MCI 102-C3 coach to RV - Electrical System

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    MCI 102-C3 coach to RV - Electrical System

    This thread is the electrical system offshoot of the original thread that migrated from Pirate4x4. As the subtitle implies, all things related to the electrical system will be here. The mother thread, which begins as the bus purchase and teardown, lies here - https://irate4x4.com/tow-rigs-and-tr...eral-floorplan

    The second post of this thread starts off where I was knee-deep in stripping the bus floor out and getting my hands extra dirty in the engine bay. The rear electrical junction box also resided here, therefore was the next victim. Everything from the first round of OE electrical removal to buttoning up and testing the final system will be here.
    Last edited by JNHEscher; 09-30-2020, 06:46 PM.

    #2
    Our progress was delayed by a couple days when low temps and high winds arrived. Today was better, so we headed to the bus. Got a number of tasks completed.

    The rear electrical box is held up by only four bolts. Quite easy to take loose and set aside. The very last of the flooring sheet metal was sandwiched between the box and floor framework.

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      #3
      Today, I pulled out all of the pneumatic apparatus that controlled the belt tensioner air cylinder and the radiator louver air cylinders. If I keep the louvers, they'll be as reconnecting the feed line to an air source. The thermostatic valve may be faulty, being the reason the louvers weren't working before. I'll have to open it up give it a few pokes. I put a cap over the air feed that dispersed to everything I pulled out today so the rest to the system still functions.

      The next task was pulling and labeling all of the wiring leading to the AC and headlight relay junction box that was in the first storage bay. Unused wiring and components will get ditched and what's left that will be needed will get run in conduit that is going to go in the center chase. All wiring, air lines, and plumbing will be installed through conduits in the chase to allow ease of installation, testing, removal, and future additions. The whole bus will be rewired, but I'm keeping necessary systems connected for the time being so that I may trace them all.

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        #4
        Spent all of today tracing and pulling air lines that operated all accessories. Bay door locks, entry door, entry door latch, curb step, curb step lock, wipers, and washer fluid. All of those ran through their respective control valves and then converged at a steel manifold under the floor. That manifold also has a couple copper lines on it, along with the 3/8" line coming from the emergency bay door tank. I disconnected every line from the manifold and will be picking up a tee flare tomorrow to reconnect the two copper lines with the line from the emergency fill.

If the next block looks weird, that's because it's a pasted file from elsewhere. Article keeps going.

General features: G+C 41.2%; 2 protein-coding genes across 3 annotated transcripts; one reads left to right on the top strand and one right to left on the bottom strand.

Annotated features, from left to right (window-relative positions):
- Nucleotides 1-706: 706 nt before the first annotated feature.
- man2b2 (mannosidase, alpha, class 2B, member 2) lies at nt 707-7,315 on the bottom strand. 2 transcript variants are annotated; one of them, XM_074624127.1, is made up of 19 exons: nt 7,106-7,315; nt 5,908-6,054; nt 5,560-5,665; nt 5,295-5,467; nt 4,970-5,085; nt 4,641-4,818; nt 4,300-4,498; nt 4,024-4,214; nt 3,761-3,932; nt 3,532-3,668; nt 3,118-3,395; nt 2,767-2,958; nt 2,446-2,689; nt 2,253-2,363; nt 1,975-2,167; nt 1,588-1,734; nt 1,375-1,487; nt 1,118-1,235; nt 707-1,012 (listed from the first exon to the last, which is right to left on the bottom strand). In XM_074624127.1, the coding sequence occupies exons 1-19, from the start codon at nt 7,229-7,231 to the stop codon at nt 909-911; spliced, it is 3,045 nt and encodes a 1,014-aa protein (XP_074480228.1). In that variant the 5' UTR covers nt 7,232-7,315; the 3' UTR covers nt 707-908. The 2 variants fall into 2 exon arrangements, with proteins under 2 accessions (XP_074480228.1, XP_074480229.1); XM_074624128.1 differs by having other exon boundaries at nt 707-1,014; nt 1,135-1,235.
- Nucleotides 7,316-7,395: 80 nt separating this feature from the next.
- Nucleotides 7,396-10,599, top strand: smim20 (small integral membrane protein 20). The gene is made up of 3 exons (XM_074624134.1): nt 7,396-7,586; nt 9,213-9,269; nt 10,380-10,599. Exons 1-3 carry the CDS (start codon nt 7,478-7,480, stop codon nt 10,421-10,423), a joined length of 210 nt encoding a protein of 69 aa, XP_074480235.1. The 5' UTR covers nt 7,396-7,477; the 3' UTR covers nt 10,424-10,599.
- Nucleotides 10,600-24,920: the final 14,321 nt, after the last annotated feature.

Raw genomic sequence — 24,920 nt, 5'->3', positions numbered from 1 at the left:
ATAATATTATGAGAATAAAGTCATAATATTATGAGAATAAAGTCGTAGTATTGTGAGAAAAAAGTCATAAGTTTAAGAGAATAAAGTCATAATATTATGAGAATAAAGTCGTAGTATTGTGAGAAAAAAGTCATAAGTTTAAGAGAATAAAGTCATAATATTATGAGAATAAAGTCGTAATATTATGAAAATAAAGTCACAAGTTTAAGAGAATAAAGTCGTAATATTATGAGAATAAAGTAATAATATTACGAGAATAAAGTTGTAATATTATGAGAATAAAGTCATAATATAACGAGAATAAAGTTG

Ended the day rerouting the main positive cable between the bay junction box and the driver junction box. Began pulling circuits that won't be needed. The vast majority of it is passenger lighting that already got cut during the initial interior teardown.

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          #5
          GLTHFJ60 said,

          God damn that's a lot of wiring.

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            #6
            Java said,

            Awesome progress! All those wiring pictures give me the shivers..... So much squirrel nest of unlabeled wires..... UGH.

            Why are you doing away with all the air accessories? I can see the door, but bay locks seem handy.

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              #7
              More wiring. Continued to separate wiring from the rear junction box. It's a hell of a job. Got around half way through this portion of it today. These junction boxes serve more as electrical testing points than actual junction boxes. Most of the wires passing through appear to be connected at the studs only to provide diagnostics points. Cool, but shit balls is it a rat's nest.

              There have been five or six redundant wires in each box. I pulled all of those first to make room. The wire loom running from front to rear was packed pretty tightly. Whenever I start rebuilding the wiring harness, I'll be sourcing all of the wire colors that match the printed color names on each wire if possible. At least half of the wires will disappear since it goes to systems that have been removed. The engine and trans don't use much. In fact, I'd say about a third of the engine wires will get pulled out. There's a few duplicate grounds.